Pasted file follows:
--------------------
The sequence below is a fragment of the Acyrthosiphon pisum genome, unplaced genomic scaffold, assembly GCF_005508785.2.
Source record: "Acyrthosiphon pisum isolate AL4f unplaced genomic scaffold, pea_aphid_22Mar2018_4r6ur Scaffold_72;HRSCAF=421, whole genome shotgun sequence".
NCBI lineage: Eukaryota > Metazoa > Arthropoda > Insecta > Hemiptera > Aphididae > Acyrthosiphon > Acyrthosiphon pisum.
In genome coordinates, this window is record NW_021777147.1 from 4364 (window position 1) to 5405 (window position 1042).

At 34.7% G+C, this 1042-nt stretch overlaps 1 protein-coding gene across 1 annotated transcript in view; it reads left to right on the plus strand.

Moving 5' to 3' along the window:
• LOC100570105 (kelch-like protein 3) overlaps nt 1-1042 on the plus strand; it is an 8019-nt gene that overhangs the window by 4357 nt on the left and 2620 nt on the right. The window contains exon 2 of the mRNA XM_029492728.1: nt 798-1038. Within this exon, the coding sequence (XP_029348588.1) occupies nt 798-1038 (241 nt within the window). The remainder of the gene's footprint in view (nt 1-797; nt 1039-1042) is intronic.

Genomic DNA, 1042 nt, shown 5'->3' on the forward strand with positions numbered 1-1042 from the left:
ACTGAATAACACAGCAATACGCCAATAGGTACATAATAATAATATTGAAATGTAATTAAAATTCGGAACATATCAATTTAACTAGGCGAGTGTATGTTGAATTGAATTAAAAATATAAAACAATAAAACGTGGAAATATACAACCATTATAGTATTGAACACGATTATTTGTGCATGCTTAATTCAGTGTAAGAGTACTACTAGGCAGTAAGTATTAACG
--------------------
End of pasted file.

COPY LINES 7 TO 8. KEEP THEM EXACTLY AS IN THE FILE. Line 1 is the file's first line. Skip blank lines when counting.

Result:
• LOC100570105 (kelch-like protein 3) overlaps nt 1-1042 on the plus strand; it is an 8019-nt gene that overhangs the window by 4357 nt on the left and 2620 nt on the right. The window contains exon 2 of the mRNA XM_029492728.1: nt 798-1038. Within this exon, the coding sequence (XP_029348588.1) occupies nt 798-1038 (241 nt within the window). The remainder of the gene's footprint in view (nt 1-797; nt 1039-1042) is intronic.

Genomic DNA, 1042 nt, shown 5'->3' on the forward strand with positions numbered 1-1042 from the left: